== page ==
For my work, I have to travel a lot. This means I have to power down my laptop often. The downside of this it that is always takes some time after a clean power on to open all the terminals to continue my work where I left.

Is there such thing as terminal bookmarks? It would be ideal if I could bookmark the state of the terminal, meaning that all tabs, the order of tabs, their title, their up key history (usually I Ctrl+c a running application, do some debugging elsewhere, press the up key and then Enter to restart the application), ... are stored. You could compare it with a bookmark in your browser which opens a series of tabs.

Having such functionality would drastically reduce the amount of time needed to restore work environments.

By the way, I am aware of the Hibernate functionality in Ubuntu, but this is not what I am looking for. Sometimes, I really have to reboot, unfortunately.

I am using the MATE desktop environment, if that matters.


I think what you need is byobu, install and play around with it you will love it. Documentation.

To install:

  • sudo apt install byobu

byobu is a script that launches a text based window manager (either screen(1) or tmux(1)) in the byobu configuration. This enables the display of system information and status notifications within two lines at the bottom of the screen session. It also enables multiple tabbed terminal sessions, accessible through simple keystrokes.

byobu currently defaults to using tmux(1) (if present) as the backend, however, this can be overridden with the byobu-select-backend(1) utility.

To launch at boot:

  • byobu-enable

Decide which multiplexer the backend should use:

  • byobu-select-backend

    Select the byobu backend:
       1. tmux
       2. screen
    Choose 1-2 [1]:

Using sessions [ What your looking for and why I love it]:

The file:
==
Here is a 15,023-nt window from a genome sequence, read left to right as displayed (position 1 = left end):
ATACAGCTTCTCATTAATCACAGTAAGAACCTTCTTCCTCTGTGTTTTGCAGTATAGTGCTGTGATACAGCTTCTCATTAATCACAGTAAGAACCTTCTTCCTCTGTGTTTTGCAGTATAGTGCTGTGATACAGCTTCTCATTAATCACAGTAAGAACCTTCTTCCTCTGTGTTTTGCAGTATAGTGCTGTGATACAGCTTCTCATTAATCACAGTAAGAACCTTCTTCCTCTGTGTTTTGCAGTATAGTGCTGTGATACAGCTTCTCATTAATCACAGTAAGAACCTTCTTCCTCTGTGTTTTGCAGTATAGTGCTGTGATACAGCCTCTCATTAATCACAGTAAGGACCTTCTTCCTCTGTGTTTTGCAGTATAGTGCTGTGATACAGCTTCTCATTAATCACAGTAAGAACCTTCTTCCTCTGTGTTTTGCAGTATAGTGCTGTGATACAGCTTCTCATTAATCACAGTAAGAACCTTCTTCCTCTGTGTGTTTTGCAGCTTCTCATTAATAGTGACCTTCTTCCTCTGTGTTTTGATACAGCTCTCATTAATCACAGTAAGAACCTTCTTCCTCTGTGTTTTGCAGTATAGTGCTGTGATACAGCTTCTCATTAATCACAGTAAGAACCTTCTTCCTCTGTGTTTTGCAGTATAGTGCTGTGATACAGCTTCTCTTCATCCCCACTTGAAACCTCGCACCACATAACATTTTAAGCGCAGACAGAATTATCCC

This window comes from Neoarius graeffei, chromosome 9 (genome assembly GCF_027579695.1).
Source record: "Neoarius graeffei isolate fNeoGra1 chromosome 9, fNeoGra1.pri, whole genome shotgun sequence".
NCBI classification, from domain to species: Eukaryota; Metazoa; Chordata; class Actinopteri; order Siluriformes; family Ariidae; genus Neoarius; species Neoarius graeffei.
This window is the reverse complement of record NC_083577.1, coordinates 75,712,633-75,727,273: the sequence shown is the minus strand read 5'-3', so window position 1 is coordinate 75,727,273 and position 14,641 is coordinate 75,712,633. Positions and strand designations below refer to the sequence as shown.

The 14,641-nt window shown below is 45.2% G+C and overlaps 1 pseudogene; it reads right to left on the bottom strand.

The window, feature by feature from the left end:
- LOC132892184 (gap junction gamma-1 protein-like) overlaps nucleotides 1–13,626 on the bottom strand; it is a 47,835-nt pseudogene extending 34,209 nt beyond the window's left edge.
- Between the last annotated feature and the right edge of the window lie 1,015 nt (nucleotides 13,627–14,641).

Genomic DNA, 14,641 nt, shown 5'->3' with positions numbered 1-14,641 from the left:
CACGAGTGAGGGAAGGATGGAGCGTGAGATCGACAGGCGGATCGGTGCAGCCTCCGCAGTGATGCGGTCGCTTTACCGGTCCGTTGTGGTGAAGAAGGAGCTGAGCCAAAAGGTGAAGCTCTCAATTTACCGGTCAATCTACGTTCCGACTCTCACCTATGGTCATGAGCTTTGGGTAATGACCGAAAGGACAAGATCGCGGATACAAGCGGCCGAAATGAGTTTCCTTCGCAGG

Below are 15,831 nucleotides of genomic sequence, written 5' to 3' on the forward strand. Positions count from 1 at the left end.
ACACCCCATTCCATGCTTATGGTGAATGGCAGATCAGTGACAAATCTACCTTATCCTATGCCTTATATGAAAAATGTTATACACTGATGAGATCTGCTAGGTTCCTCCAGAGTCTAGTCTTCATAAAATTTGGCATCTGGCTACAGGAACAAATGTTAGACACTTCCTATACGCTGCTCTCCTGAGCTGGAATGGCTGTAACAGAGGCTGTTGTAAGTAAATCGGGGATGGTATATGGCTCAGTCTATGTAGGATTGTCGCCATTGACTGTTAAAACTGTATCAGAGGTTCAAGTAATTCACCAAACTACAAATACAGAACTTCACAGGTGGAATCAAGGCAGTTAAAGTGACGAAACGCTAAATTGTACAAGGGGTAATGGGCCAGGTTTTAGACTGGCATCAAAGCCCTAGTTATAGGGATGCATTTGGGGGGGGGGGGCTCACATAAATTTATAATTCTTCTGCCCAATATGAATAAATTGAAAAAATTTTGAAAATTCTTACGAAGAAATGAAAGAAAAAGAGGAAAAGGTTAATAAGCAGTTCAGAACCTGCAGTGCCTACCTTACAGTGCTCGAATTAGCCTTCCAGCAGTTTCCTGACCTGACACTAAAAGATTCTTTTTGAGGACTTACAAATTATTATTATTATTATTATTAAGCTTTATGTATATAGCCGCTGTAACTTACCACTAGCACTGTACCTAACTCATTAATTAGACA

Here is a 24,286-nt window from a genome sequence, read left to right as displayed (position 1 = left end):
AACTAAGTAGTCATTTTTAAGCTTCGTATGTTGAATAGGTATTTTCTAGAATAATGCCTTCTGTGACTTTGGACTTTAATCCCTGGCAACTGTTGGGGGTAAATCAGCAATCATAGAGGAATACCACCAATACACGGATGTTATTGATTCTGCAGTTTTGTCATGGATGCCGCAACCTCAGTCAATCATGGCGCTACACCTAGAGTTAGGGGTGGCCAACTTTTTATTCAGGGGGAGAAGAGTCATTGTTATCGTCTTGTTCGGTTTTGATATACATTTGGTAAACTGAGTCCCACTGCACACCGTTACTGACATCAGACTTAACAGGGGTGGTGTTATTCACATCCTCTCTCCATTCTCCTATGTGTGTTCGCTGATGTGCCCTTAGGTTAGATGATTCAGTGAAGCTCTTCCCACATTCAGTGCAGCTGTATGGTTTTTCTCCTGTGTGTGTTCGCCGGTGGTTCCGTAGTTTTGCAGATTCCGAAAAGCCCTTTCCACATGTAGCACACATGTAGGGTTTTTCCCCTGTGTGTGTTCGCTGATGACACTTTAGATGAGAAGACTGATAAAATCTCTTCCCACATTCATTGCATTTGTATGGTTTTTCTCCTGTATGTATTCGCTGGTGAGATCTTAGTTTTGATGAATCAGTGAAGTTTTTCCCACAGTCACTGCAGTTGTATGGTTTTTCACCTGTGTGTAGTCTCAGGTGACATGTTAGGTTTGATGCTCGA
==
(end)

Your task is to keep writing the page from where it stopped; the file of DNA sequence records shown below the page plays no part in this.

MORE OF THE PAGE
A session is simply a running instance of Byobu. A session consists of a collection of windows, which are basically shell sessions, and panes, which are windows split into multiple sections.

The first time you start Byobu, it starts you a fresh session in which you create windows and panes. On subsequent connections, if you have only one session open, Byobu will automatically open that session when you connect; if you have more than one session open, Byobu will ask you which session you want to use with a prompt like this:

Byobu sessions...

  1. tmux: 1: 1 windows (created Wed Aug  3 16:34:26 2016) [80x23]
  2. tmux: 2: 1 windows (created Wed Aug  3 16:34:38 2016) [80x23]
  3. Create a new Byobu session (tmux)
  4. Run a shell without Byobu (/bin/bash)

Choose 1-4 [1]: 

Checkout this excellent tutorial on byobu from digitalocean.

  • 4
    Please add just a little more detail and then refer to the documentation for additional details or perhaps convert this to a comment. As it is now it borders on a link only answer – Panther Sep 6 '18 at 15:10
  • 1
    That looks promising. Great suggestion George! – Christina Vandewijk Sep 6 '18 at 15:28
  • 1
    @panther why do have to drive such a hard bargain, will do so ASAP! – George Udosen Sep 6 '18 at 15:43

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